Musafiq Rahman has been named overall winner of this year’s Mangrove Photography Awards, for his photo of a wild honey collector subduing giant honeybees with smoke, in Bangladesh.
managed by mangrove work projectThe competition – now in its seventh year – aims to show the relationships between wildlife, coastal communities and mangrove forests, as well as the fragility of these unique ecosystems, above and below the water line.
Rahman’s winning photo, “Brave Life,” was selected from over 1,300 entries from 65 countries.
“Indigenous Mawal honey collectors, who are protected by Bunbebe, the goddess of the jungle, must avoid the dangers (Bengal tigers and saltwater crocodiles) lurking in the mangroves,” says Rahman.
“This ancient tradition and sustainable relationship between people and mangrove forests occurs in the Sundarbans of Bangladesh, as well as in India.”
Mangroves are an important protection against climate change, as one acre (4,000 m) of mangrove forest absorbs roughly the same amount of carbon dioxide as an acre of Amazon rainforest.
Forests also protect coastlines from erosion with increased frequency of severe storms.
“Today, less than half of the world’s original mangrove forest cover remains,” says competition judge Robert Irwin.
“It has never been more important to promote the preservation of these fragile ecosystems through inspiring photography.”
Below is a selection of winning photos from six categories of competitions, with descriptions by the photographers.
Mangroves & People Winner: Mangrove Propagators, by Mark Kevin Badius, Philippines
The sun sets along the coast after mangrove restoration and beach cleanup within the local community.
– Runner-up in Mangroves and People: Kayaking on Al Reem Island, by Houria Al Muflihi, United Arab Emirates.
Fascinated by the mangroves during our kayaking trip, we set up the drone to get a different perspective to reveal the absolutely calm blue waters among the mangroves.
Mangrove and People Highly Commended: Work In Progress, by Abhijit Chakraborty, India
As climate change and sea-level rise threaten the future of the Sundarbans, building dams and mangrove basins has become one of people’s last hopes here.
Mangroves & Landscaping Winner: Autumn Tree, by Zohaib Anjum, United Arab Emirates
Most of the mangroves are found along the UAE coast in Abu Dhabi, serving as the city’s “green lung”.
Runner-up in Mangroves and Landscapes: Mangroves at Dawn, by Melody Roberts, USA
A quiet early morning moment at Merritt Island National Wildlife Refuge in Florida.
Highly Commended Mangroves and Landscape: Bright Stars Over the Mangrove, by Yusuf Bin Madi, Malaysia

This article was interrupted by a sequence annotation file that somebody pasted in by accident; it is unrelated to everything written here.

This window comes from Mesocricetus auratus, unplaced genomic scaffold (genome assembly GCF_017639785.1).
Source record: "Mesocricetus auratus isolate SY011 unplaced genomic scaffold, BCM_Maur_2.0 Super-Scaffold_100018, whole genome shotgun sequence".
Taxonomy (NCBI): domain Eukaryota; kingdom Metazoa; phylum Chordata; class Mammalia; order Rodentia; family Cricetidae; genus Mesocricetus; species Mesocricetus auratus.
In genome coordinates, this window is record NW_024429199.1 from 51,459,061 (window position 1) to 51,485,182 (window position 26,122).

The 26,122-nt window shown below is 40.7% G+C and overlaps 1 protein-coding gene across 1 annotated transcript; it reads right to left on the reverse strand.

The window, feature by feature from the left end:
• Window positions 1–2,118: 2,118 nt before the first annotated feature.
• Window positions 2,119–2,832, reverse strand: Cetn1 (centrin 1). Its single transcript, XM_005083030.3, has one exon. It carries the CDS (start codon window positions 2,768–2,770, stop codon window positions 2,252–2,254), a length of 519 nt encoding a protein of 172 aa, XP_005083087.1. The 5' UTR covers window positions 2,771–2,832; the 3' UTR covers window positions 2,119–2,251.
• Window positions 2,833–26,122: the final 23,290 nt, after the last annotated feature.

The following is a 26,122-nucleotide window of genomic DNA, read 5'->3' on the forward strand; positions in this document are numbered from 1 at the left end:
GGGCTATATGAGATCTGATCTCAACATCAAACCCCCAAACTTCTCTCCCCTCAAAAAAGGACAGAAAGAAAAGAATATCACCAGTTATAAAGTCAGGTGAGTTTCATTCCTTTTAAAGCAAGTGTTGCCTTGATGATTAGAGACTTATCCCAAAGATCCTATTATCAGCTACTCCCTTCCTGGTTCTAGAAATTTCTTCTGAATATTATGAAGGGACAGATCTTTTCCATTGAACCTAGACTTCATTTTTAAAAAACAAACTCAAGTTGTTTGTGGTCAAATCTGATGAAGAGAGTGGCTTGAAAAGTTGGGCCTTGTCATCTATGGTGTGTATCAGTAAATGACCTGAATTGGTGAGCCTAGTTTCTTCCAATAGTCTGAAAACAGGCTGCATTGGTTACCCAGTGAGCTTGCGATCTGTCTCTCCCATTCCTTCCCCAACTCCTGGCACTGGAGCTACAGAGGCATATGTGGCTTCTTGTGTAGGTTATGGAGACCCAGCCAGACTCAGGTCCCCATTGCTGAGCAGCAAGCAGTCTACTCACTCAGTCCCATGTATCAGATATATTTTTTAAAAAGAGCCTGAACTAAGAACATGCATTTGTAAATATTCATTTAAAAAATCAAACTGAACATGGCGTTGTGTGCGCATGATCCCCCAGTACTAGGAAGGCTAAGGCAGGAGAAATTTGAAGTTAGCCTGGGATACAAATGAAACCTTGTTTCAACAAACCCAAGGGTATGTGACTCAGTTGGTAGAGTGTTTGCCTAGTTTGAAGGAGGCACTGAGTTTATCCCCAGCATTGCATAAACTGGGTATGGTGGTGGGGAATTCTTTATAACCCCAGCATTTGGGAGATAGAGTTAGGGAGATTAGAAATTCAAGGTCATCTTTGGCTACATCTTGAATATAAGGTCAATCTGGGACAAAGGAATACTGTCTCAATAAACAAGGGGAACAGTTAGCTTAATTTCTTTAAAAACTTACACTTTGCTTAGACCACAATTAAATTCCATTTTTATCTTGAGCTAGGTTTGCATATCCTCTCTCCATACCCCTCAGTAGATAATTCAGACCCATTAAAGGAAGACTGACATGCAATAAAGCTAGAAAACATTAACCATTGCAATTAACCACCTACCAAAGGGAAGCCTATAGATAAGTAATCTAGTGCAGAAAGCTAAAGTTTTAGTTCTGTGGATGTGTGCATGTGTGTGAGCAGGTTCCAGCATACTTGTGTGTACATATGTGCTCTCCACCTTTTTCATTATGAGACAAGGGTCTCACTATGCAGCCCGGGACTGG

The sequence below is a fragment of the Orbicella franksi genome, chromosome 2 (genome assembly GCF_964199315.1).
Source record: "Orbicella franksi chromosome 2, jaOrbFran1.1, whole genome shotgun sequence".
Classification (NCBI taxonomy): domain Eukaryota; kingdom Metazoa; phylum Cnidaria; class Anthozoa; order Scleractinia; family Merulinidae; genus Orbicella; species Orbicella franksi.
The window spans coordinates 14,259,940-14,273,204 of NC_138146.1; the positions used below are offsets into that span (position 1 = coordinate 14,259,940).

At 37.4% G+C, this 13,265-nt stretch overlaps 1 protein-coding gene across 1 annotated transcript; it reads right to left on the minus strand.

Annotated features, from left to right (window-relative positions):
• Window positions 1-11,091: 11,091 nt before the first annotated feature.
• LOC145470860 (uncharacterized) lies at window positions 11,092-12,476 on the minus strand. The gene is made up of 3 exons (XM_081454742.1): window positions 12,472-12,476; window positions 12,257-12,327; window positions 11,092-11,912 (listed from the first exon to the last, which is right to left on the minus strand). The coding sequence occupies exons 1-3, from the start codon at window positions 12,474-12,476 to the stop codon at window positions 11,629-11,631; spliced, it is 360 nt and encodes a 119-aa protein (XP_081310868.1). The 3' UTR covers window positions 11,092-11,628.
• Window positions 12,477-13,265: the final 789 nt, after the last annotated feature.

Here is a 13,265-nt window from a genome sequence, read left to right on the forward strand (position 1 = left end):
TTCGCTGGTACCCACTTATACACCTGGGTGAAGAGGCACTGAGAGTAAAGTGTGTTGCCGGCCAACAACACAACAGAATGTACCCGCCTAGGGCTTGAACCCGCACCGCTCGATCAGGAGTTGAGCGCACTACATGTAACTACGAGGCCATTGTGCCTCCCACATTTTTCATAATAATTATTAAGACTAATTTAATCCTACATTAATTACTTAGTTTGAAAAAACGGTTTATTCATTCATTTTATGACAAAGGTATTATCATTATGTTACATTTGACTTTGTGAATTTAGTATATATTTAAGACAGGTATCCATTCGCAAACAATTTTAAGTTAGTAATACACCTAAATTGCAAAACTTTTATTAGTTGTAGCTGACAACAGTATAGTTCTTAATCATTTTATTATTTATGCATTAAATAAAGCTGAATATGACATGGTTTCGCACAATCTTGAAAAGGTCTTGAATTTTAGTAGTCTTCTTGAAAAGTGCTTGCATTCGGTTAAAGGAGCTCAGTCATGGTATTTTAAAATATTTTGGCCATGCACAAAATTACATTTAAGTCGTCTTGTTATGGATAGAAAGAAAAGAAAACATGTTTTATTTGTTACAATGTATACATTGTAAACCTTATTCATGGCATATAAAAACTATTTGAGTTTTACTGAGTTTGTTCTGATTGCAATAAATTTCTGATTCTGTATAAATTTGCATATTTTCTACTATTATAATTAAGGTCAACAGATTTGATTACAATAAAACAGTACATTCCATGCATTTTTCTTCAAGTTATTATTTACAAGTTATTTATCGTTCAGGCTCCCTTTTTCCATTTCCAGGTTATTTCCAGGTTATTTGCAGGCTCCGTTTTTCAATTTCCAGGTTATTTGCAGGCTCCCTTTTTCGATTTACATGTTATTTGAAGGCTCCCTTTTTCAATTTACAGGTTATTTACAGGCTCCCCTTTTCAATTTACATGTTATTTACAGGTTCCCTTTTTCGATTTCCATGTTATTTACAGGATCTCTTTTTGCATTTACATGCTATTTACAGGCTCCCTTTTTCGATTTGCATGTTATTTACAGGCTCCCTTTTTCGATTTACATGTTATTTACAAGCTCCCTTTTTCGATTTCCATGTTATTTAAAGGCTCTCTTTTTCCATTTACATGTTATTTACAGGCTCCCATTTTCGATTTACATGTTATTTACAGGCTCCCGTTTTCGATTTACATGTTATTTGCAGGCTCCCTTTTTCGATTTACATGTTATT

The Milky Way galaxy shines over a mangrove tree in Mersingh Beach, Pulau Mawar, Malaysia, an area that can only be reached on foot at low tide.
Mangroves and Wildlife Winner: Adaptation of the Bengal Tiger, by Arijit Das, India
After four days of tracking down the elusive Bengal tiger, we were finally able to predict where this individual might cross a stream.
Runner-up in Mangroves and Wildlife: Dancing Mudskipper, by Liu Liu, Taiwan
The two birds were electrocuted during a fight for land, by a cheerful individual dancing.
This amphibian fish lives in mudflats and mangrove ecosystems.
Winner in Mangroves and Underwater: Shelter, by Shane Gross, Bahamas
Green sea turtles take shelter in the mangroves.
Green turtles are born on beaches, grow in the open ocean, eat seaweed and hide in mangroves and coral reefs.
Protecting these ecosystems is fundamental to protecting these species.
Runner-up in the Mangroves and Underwater: A Rare and Accidental Encounter, by Lorenzo Mitiga, Netherlands Antilles
Rare encounter with a frog outside its natural habitat.
Commonly related to Sargassum seaweed, the frogfish floats and travels on algae thousands of miles from the Atlantic Ocean.
Highly praised mangroves and underwater: the upside-down jellyfish in the mangroves, by Lorenzo Mitiga, Netherlands Antilles
Mangrove habitats are essential to many different marine creatures, including the gorgeous and colorful upside-down jellyfish.
Mangroves Winner and Threats: Garbage on Mangroves, by Mark Kevin Badios, Philippines
The plastic problem in this part of the world is huge, mangroves are under threat, and they are slowly suffocating in plastic waste.
Second Place in Mangroves and Threats: Broken Mangrove, by Dhany Darmansyah Saragih, Indonesia
Locals cut down mangroves for fuel and building materials for boats and homes.
Over the past three decades, Indonesia has lost 40% of its mangrove forests.
Highly Commended Mangroves and Threats: The Reflected Threat, by Marcelo Costa Soares, Brazil
The picture in the photo shows the reflection of the biggest threat to Brazil’s largest urban mangrove swamp: real estate speculation in conservation areas.
Mangroves & Youth Award Winner: Coastal Phantom, by Caleb Hoover, USA
A railway runs for cover in a patch of coastal red mangroves.
The elusive bird has not been seen in the area for more than six years, but this bird has found safety and solitude in a small stretch of mangroves on the Florida coast.
Runners-up in mangroves and youth: what has emerged? Written by Lucas Oh Hao Chiang, Singapore
Mangroves are essential for reptiles, such as the Malay Water Watcher, to thrive in the city’s limited coastal green spaces.
All images are subject to copyright.